I think if they made a sequel in the series, they would have to go back to Heretic-style emphasis on action. RPG elements, such as inventory, artifacts, magical abilities, and all those atmospheric touches they always had, would be good. Character classes and advancement might be too much actually.

Before I heard about Quake 4, I always theorized that Raven might be doing Heretic 3, as id was doing Doom 3, on the same engine.

But they'll probably never do that, since as the screenshots from Quake 4 and Prey all illustrate, that engine is only good for Doom3-style tech themes. Or apparently anyway. 
was that a family guy reference to the evil monkey? 
the screenshots from Quake 4 and Prey all illustrate, that engine is only good for Doom3-style tech themes.

And what is it about those shots that says that, aside from the fact that they're from tech-themed games? 
I agree with lun. All three games have very similar themes and art styles, so are bound to look similar. Of course, the fact they all use the same tech is going to make them look similar as well, but I'm sure the Doom 3 engine can do non-tech-themed corridors too. 
Has everyone forgot that Doom3 did some rather good Hell and Temple environments? 
Yes we have.

Hell was pretty good, but those rocks sure were shiny. 
Yeap, Than 
I have the DVD set, sometimes I can't help myself. 
To Continue Derailing The Thread 
Hell was pretty good, but those rocks sure were shiny.

Yeah, blame the texture artist, not the engine. 
Let's Actually Get The The Heart Of The Issue Here. 
Your beef is not with Raven. Your beef is with the industry as a whole not making the games you want. It also seems you're placing the theme and setting of the games far ahead of 'Is the game fun?', which should be the only thing that ever matters in a game.

I'm flattered that you think Raven is the company setting the pace and gaming styles everyone follows, but let's be honest, the entire industry doesn't follow what one company makes, just whatever sells well. The reason so many WW2 and other 'realism' FPS games exist is not because one single company doesn't happen to be making a fantasy shooter, but because Half-Life/Counterstrike/etc sold so well amoung the public.

Games are expensive to make, and most developers aren't able to afford making whatever they want, they need a publisher for the cash. And publishers aren't going to take risks with their cash for the most part. So sure, maybe if there were a Fantasy FPS currently out and it sold a few hundred million copies or whatnot, there would be more copy-cat type games out there. But getting to that stage to make that type of game requires more than just the decision by the developer to do such a game.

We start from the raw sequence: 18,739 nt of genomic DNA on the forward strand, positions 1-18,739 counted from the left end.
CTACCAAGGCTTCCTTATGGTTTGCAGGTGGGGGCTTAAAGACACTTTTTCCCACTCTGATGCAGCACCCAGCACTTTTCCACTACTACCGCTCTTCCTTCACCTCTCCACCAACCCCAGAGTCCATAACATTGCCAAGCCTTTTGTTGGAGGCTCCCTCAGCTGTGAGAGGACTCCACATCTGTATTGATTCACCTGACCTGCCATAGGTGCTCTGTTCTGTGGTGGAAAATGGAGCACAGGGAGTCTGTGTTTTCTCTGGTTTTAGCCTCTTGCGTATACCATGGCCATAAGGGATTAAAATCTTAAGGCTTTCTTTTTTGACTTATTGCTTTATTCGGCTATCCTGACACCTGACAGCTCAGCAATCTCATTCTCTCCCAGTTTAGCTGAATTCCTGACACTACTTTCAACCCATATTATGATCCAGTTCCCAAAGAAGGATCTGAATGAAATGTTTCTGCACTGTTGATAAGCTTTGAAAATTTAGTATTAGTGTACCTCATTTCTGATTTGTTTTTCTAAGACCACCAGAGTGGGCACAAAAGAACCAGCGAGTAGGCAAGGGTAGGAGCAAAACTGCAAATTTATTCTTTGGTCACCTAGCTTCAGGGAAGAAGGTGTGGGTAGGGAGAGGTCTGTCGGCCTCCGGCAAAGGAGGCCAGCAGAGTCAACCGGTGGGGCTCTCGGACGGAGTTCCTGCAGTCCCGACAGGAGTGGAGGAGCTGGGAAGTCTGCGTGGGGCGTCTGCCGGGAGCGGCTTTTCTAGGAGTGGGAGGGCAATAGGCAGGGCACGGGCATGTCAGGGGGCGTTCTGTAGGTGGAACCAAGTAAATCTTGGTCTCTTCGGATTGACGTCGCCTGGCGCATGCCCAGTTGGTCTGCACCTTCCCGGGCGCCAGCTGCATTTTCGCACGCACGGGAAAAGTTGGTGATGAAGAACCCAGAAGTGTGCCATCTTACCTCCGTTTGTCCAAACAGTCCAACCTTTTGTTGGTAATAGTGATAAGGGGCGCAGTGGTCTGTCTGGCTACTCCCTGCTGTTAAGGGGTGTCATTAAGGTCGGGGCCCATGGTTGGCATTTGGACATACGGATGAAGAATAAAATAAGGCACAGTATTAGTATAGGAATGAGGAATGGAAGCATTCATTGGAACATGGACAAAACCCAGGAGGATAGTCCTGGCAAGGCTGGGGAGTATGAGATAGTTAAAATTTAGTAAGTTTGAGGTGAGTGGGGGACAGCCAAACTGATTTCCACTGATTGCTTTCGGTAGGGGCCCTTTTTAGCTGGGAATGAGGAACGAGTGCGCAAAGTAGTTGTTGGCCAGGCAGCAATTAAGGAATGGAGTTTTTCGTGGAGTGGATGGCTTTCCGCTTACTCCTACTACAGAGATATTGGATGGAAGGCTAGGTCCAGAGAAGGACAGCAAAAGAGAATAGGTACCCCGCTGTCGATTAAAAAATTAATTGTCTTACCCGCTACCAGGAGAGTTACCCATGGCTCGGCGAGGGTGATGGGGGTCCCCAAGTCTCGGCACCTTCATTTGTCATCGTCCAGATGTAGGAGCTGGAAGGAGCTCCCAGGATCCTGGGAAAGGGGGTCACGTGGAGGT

I think rather than bashing Raven specifically, you should be emailing people like Activision and EA and such saying how much you'd like to see more fantasy games. Maybe you should organize a team to make a fantasy mod for one of the latest games out there, hell, maybe a bunch of people will see it and like it that companies get an idea that 'Hey, maybe such a theme would be worthwhile to try!'. Or maybe you should just wait, the current trend of gaming can't remain forever. 
and we're back on track 
Erm.. Let's Hijack The Thread... 
why is it that everyone is addressing only the last couple of sentences from my post?

I don't think Raven is setting the standard for the industry. Furthermore, I didn't mean for this to be a thread where I talk about what I think is wrong with the industry either. It was to discuss fantasy FPS, past and potential. That's the point.

Nor do I think the theme/setting are more important than the "is this fun" factor. On the other hand, if I see 40 clones of one really good movie, I enjoy that progressively less and less. Perhaps a similar principle could be applied to interactive entertainment without seeming too ridiculous.

It isn't bashing Raven specifically to say that they chose to do games that'd make more money. That's what every company does, or else it goes under. I'm not some kind of hippie who doesn't realize that. In fact, you'll note in the earlier portion of my post that I said the most successful resurrection of the franchise would probably involve a focus on action more and eccentric elements less. This was supposed to be a thread for floating about interesting ideas, not arguing about industry trends.

As for the Doom engine thing,I played Doom 3 all the way through and the ONE hell level did not impress me, and the temple maps were basically (shiny, as well) variations on the tech corridors, though well-done. Doom 3 was fairly well recived, RoE seemingly less so, and I'm just saying, unless the developers of Prey and Q4 change a significant amount in their games from the general Doom3-ness of the original, I'm willing to bet that the more Doom3-like products are released, the less success (in every way, including sales) they will have. 
And Yes, I Do Realize 
that I just contributed to the hijacking....

You mean this isn't a thread about why Raven sucks?

If we're supposed to talk about fantasy in FPS, perhaps it should have been titled something like, let me think on this for a moment here, "Fantasy in FPS".